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Mexico to decriminalize some drugs

April 29, 2006

By Noel Randewich

MEXICO CITY (Reuters) – Possessing marijuana, cocaine and
even heroin will no longer be a crime in Mexico if they are in
small amounts for personal use under new reforms passed by
Congress that quickly drew U.S. criticism.

The measure given final passage 53-26 by senators in a late
night session on Thursday is aimed at letting police focus on
their battle against major drug dealers, and President Vicente
Fox is expected to sign it into law.

“This law provides more judicial tools for authorities to
fight crime,” presidential spokesman Ruben Aguilar said on
Friday.

He said the reforms, which were proposed by the government
and approved earlier this week by the lower house of Congress,
made laws against major traffickers “more severe.”

The legislation came as a shock to Washington, which counts
on Mexico’s support in its war against drug smuggling gangs who
move massive quantities of cocaine, heroin, marijuana and
methamphetamines through Mexico to U.S. consumers.

“I would say any law that decriminalizes dangerous drugs is
not very helpful,” said Judith Bryan, spokeswoman for the U.S.
Embassy in Mexico City. “Drugs are dangerous. We don’t think it
is the appropriate way to go.”

She said U.S. officials were still studying the reforms,
under which police will not penalize people for possessing up
to 5 grams of marijuana, 5 grams of opium, 25 milligrams of
heroin or 500 milligrams of cocaine.

People caught with larger quantities of drugs will be
treated as narcotics dealers and face increased jail terms
under the plan.

The legal changes will also decriminalize the possession of
limited quantities of other drugs, including LSD,
hallucinogenic mushrooms, amphetamines and peyote — a
psychotropic cactus found in Mexico’s northern deserts.

Fox has been seen as a loyal ally of the United States in
the war on drugs, but the reforms could create new tensions.

A delegation from the U.S. House of Representatives visited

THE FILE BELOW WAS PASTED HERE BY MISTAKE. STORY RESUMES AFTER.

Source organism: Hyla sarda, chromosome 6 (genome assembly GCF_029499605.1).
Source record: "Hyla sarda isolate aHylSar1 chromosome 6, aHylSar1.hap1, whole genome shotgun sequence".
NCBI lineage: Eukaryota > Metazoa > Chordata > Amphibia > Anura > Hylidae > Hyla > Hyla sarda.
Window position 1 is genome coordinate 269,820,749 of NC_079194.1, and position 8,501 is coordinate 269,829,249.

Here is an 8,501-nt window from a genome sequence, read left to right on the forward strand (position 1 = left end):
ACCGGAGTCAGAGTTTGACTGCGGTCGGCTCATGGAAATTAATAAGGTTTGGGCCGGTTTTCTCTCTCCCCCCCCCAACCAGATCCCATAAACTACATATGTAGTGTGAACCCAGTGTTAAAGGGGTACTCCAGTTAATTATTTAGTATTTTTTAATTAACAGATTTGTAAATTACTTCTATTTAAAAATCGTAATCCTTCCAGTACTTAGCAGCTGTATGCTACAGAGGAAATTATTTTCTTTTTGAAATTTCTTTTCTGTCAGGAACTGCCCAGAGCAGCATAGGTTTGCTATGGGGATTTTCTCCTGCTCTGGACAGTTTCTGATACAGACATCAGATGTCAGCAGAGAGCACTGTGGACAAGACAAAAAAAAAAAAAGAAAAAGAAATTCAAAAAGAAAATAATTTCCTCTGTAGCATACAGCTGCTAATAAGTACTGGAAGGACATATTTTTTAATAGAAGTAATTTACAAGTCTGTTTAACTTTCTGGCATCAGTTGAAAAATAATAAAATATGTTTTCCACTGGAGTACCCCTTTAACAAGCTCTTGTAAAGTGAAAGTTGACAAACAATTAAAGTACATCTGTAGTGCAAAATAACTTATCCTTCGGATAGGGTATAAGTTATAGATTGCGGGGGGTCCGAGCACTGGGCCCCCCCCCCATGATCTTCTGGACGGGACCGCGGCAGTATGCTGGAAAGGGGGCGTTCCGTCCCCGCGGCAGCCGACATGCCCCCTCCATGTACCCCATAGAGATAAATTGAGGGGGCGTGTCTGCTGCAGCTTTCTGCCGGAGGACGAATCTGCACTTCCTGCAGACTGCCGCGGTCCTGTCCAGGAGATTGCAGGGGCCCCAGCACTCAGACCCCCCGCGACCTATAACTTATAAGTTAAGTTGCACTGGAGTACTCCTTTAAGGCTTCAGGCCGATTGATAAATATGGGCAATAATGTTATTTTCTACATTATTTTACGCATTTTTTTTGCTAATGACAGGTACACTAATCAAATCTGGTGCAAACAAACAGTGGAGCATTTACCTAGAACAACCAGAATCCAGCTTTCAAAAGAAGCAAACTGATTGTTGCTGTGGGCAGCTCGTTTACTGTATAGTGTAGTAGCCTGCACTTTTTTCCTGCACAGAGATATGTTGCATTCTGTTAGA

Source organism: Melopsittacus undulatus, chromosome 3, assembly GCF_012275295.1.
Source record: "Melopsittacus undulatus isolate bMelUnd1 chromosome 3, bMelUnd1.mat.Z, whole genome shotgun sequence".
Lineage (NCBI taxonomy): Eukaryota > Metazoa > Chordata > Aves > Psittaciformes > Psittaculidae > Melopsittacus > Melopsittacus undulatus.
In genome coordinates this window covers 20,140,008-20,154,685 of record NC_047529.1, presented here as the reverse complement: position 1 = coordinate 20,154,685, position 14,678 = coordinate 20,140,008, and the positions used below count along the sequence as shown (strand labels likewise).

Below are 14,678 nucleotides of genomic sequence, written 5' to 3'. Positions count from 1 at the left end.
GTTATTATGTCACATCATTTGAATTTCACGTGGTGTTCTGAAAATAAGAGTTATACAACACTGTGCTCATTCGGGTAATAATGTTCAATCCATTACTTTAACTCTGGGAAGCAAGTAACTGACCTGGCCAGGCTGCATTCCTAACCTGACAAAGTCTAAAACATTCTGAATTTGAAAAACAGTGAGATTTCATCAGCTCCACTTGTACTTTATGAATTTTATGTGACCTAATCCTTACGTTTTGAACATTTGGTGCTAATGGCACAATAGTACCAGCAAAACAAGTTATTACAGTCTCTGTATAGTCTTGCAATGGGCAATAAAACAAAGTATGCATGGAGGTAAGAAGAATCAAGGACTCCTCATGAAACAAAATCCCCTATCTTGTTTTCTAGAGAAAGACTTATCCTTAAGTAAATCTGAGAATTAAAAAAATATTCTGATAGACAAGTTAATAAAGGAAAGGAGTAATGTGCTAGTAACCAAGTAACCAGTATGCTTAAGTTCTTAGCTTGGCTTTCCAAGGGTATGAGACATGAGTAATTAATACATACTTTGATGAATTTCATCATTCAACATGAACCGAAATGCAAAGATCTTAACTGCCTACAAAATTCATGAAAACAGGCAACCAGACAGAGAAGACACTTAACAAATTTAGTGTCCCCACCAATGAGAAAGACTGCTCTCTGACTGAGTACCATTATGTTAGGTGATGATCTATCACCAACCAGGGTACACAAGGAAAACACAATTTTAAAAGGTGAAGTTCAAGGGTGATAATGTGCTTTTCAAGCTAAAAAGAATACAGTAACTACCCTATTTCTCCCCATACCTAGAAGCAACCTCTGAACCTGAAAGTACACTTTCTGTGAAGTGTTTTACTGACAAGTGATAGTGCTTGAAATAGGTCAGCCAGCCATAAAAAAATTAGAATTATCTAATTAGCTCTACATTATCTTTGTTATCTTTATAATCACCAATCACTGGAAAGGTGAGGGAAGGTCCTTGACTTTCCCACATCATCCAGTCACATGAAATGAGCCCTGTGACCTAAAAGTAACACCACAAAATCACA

Mexico last week and met with senior officials to discuss drug
control issues, but was told nothing of the planned legislative
changes, said Michelle Gress, a House subcommittee counsel who
was part of the visiting team. “We were not informed,” she
said.

HARDENED CRIMINALS

Hundreds of people, including many police officers, have
been killed in Mexico in the past year as drug cartels battle
for control of lucrative smuggling routes into the United
States.

The violence has raged mostly in northern Mexico but in
recent months has spread south to cities like vacation resort
Acapulco.

Under current law, it is up to local judges and police to
decide on a case-by-case basis whether people should be
prosecuted for possessing small quantities of drugs, a source
at the Senate’s health commission told Reuters.

“The object of this law is to not put consumers in jail,
but rather those who sell and poison,” said Sen. Jorge Zermeno
of the ruling National Action Party.

Hector Michel Camarena, an opposition senator from the
Institutional Revolutionary Party, warned that although well
intentioned, the law may go too far.

“There are serious questions we have to carefully analyze
so that through our spirit of fighting drug dealing, we don’t
end up legalizing,” he said. “We have to get rid of the concept
of the (drug) consumer.”

(Additional reporting by Anahi Rama)


Source: reuters



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